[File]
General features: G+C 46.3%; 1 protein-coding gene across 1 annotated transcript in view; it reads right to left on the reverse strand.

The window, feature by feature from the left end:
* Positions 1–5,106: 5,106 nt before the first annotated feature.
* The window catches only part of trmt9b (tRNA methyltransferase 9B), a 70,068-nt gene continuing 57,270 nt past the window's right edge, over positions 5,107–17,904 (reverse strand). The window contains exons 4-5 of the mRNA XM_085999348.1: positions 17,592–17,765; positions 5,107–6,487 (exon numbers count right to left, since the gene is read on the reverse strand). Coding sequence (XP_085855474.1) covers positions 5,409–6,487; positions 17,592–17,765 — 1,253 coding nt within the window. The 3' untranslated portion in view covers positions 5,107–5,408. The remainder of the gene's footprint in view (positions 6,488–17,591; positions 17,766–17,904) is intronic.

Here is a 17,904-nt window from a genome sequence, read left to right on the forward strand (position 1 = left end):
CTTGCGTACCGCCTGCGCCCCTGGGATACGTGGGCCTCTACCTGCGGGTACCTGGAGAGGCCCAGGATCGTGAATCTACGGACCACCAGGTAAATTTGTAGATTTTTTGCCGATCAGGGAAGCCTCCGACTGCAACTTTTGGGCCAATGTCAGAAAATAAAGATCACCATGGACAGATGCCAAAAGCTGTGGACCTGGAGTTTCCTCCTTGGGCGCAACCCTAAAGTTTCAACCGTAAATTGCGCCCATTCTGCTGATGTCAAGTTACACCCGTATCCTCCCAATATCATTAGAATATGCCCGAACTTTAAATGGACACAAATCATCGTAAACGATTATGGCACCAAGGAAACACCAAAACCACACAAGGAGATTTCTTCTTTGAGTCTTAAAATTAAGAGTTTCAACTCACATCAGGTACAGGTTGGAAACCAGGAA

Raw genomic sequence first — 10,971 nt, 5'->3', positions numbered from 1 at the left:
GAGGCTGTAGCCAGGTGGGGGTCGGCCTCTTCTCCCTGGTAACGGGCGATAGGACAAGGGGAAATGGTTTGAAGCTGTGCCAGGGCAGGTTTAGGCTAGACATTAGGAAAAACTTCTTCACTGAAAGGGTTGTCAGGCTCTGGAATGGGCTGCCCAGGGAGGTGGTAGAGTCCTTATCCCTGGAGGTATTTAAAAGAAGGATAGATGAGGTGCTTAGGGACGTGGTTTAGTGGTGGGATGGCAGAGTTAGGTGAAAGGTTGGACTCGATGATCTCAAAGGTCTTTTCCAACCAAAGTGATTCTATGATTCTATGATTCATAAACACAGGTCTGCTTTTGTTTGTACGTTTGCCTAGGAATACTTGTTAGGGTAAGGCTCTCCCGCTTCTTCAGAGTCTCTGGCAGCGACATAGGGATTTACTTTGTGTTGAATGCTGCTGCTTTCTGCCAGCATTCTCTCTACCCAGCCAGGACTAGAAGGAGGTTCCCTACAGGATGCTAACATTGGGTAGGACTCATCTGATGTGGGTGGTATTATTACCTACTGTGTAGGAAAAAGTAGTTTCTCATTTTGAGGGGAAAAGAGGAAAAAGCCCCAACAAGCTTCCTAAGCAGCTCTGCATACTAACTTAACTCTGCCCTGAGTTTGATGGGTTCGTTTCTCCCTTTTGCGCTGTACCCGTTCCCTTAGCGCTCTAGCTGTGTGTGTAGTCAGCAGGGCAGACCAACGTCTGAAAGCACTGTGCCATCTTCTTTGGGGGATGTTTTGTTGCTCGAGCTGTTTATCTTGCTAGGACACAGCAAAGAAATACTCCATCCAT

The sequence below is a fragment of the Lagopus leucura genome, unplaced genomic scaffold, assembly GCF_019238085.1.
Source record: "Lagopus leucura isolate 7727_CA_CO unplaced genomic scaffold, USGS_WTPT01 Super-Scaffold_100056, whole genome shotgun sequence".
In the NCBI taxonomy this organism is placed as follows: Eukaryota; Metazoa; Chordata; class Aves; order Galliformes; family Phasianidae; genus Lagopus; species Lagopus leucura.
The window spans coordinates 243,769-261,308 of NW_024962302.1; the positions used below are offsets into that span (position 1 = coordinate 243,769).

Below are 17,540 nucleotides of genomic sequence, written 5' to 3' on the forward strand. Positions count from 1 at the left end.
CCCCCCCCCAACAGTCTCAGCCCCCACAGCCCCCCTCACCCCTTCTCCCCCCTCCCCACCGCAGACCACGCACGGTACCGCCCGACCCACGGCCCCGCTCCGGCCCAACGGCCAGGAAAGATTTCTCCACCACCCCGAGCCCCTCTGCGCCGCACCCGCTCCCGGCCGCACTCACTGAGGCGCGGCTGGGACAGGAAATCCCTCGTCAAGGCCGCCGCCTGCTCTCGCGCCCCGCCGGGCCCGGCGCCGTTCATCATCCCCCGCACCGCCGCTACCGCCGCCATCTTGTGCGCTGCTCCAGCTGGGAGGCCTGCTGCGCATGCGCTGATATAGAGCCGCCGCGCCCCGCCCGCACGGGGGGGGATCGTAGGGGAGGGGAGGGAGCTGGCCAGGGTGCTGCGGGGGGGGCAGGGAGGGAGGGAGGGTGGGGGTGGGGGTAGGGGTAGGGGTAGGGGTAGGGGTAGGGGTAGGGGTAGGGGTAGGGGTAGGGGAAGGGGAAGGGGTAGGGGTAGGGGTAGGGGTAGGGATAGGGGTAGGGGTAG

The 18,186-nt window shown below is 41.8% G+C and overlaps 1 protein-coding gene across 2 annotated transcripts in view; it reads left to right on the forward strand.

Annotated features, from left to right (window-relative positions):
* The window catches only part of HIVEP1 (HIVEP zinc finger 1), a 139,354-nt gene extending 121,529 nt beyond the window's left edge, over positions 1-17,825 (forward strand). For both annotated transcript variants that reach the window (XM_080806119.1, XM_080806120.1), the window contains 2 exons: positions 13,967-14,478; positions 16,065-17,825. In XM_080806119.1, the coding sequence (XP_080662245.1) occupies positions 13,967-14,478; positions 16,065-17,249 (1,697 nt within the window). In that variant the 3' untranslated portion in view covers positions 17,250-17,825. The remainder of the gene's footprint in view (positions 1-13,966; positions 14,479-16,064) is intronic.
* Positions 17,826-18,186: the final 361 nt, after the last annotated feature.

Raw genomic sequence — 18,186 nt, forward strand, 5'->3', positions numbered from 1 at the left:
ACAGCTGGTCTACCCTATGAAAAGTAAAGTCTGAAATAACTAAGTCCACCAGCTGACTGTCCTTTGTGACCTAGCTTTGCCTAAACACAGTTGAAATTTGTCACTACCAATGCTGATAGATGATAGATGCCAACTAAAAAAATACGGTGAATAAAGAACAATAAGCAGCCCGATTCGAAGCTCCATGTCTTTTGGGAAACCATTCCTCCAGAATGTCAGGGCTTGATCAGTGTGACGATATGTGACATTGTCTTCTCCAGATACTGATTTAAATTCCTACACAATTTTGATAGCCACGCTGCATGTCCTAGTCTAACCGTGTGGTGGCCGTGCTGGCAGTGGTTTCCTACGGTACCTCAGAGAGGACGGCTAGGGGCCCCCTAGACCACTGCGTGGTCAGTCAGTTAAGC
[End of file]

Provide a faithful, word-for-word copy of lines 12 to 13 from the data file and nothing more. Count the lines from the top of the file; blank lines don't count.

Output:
The window spans coordinates 243,769-261,308 of NW_024962302.1; the positions used below are offsets into that span (position 1 = coordinate 243,769).

Below are 17,540 nucleotides of genomic sequence, written 5' to 3' on the forward strand. Positions count from 1 at the left end.